DuPont's Commercial-Scale Cellulosic Ethanol Facility, Nevada, Iowa, United States of America

Dupoint cellulosic ethanol facility

DuPont's new commercial-scale cellulosic ethanol facility under construction in Nevada, Iowa, US, is set for completion in 2015. Production capacity of 30 million gallons (113l) of fuel-grade cellulosic ethanol a year, making it one of the biggest facilities of its kind in the country.

The overall investment for the project is an estimated $225m. It is being met through grants from the Iowa Power Fund and the Grow Iowa Values Fund.

Groundbreaking ceremony for the facility was held in November 2012. The project is being implemented based on the results and experiences gained from the fully-integrated cellulosic ethanol demonstration plant in Vonore, Tennessee, which DuPont commissioned in January 2010 in collaboration with the University of Tennessee and Genera Energy.

Location of Dupont's new cellulosic ethanol facility in Nevada

The plant is being built adjacent to the existing coal-fired dry mill ethanol plant of Lincolnway Energy. The site was selected in 2011 based on its close proximity to the Pacific Class 1 Rail Road, the Interstate 35 and the US Highway 30, and the availability of feedstock.

"The project is being implemented based on the results and experiences gained from the fully-integrated cellulosic ethanol demonstration plant in Vonore, Tennessee."

The project is expected to create 85 permanent jobs and 1,000 construction jobs while 150 people will be involved in the collection, stacking, transportation and storage of seasonal feedstock for the plant when it comes online.

Feedstock for DuPont's Nevada biorefinery

The new cellulosic bioethanol refinery will require approximately 375,000t of corn stover a year, harvested from approximately 190,000 acres. Up to 500 local farmers will be contracted to supply the stover from within a 30-mile radius of the project site.

DuPont has signed a memorandum of understanding (MoU) with the USDA's Natural Resource Conservation Service (NRCS) to promote sustainable harvesting of feedstock for the plant. Under this agreement, DuPont will primarily provide conservation planning assistance to the feedstock suppliers, develop sustainable harvesting practices and protect the soil from erosion.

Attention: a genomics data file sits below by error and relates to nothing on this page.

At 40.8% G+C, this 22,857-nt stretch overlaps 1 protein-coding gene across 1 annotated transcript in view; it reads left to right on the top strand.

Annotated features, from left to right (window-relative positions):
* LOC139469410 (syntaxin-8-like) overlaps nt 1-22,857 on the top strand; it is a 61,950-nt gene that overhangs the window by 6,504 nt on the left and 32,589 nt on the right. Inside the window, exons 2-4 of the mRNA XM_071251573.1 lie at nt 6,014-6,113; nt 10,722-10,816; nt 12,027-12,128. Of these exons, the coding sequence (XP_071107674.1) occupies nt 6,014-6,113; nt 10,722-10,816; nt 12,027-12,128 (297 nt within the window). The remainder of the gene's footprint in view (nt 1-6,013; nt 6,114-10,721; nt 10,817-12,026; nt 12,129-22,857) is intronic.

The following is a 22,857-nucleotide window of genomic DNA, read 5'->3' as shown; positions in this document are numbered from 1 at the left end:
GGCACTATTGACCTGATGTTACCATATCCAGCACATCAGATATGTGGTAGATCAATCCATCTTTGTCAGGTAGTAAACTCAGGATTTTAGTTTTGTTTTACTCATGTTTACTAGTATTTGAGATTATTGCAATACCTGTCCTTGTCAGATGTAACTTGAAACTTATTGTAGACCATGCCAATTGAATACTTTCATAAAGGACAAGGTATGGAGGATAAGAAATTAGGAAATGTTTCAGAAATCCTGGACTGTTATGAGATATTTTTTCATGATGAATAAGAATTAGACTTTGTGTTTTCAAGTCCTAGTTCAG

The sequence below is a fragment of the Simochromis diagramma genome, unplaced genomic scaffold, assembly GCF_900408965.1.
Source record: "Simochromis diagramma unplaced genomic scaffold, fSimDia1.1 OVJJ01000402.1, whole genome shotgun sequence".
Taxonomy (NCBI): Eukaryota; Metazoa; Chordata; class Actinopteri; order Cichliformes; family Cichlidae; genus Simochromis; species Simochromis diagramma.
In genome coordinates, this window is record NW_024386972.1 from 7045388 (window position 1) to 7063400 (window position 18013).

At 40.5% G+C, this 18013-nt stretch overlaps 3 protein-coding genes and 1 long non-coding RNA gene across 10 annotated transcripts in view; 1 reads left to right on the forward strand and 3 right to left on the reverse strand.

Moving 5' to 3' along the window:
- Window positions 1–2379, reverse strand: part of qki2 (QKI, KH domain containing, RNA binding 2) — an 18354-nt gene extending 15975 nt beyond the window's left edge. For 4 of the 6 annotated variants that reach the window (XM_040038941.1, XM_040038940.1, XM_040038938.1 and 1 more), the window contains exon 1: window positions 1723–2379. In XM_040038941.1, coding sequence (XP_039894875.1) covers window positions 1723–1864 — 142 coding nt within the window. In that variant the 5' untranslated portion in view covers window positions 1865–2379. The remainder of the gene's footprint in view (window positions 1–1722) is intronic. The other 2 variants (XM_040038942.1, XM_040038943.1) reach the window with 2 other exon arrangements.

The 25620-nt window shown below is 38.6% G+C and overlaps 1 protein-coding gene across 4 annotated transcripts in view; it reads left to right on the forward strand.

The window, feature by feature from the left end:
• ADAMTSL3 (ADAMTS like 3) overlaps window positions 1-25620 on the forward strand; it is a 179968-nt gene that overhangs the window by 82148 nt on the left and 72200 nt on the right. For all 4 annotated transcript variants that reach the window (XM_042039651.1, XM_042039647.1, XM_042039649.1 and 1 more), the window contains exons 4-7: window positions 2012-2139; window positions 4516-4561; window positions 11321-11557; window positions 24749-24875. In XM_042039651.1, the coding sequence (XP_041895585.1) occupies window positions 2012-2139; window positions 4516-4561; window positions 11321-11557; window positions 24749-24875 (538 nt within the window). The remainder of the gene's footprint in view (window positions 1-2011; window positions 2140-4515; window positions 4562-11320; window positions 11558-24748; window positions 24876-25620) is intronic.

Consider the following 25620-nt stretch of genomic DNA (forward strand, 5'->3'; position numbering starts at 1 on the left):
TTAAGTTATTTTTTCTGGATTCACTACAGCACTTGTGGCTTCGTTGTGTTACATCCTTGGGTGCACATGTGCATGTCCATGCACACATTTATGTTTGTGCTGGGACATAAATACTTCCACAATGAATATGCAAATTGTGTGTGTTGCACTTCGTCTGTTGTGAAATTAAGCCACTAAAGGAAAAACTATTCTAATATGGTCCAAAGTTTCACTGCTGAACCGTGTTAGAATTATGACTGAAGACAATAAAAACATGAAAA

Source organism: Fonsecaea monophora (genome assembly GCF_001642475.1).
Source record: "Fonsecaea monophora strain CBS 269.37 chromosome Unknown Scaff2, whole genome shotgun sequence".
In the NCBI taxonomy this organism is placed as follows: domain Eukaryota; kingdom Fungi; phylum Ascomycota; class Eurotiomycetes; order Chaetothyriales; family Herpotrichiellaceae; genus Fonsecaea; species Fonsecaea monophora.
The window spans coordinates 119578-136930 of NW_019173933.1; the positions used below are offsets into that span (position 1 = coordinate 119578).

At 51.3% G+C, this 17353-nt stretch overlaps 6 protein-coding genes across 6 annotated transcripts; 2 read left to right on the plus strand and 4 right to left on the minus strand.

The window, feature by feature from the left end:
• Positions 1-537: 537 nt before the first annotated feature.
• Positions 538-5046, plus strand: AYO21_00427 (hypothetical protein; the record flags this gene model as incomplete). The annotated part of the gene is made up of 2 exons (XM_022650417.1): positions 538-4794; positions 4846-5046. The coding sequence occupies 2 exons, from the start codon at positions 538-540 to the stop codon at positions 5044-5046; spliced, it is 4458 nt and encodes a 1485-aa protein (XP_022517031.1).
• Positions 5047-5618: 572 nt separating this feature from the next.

DuPont's cellulosic ethanol production process

The same conversion process proven at the pilot demonstration facility will be implemented at the commercial facility. The technology integrates a five-stage process for the conversion of stover into ethanol.

The first stage involves milling and pre-processing of the biomass to reduce particle size of the raw materials. The second stage involves pretreatment of the biomass substrate using a proprietary mild alkaline process to separate lignin and hemicellulose from the cellulose.

Arkema, a global producer of chemicals and advanced materials, opened a new methyl acrylate production plant in July 2014.

The third stage involves saccharification or enzyme hydrolysis, to convert cellulosic materials to fermentable sugars using the company's proprietary Accellerase enzymes.

The fourth stage involves fermentation of the sugars to produce cellulosic ethanol using a proprietary biocatalyst based on Zymomonas mobilis bacterium. In the final stage, ethanol is separated from the lignin residues, unreacted cellulose, hemicellulose, ash, enzymes and microorganisms.

Key players involved

Fagen is the engineering, procurement and construction (EPC) contractor for the project, while the front-end engineering and design (FEED) study as well as the procurement were performed by KBR.

Murex was contracted to market the cellulosic ethanol produced from the plant in September 2014.

Procter & Gamble will purchase a portion of the cellulosic ethanol from the plant, to blend it with its proprietary Tide cold water laundry detergent.

NRI Energy Technology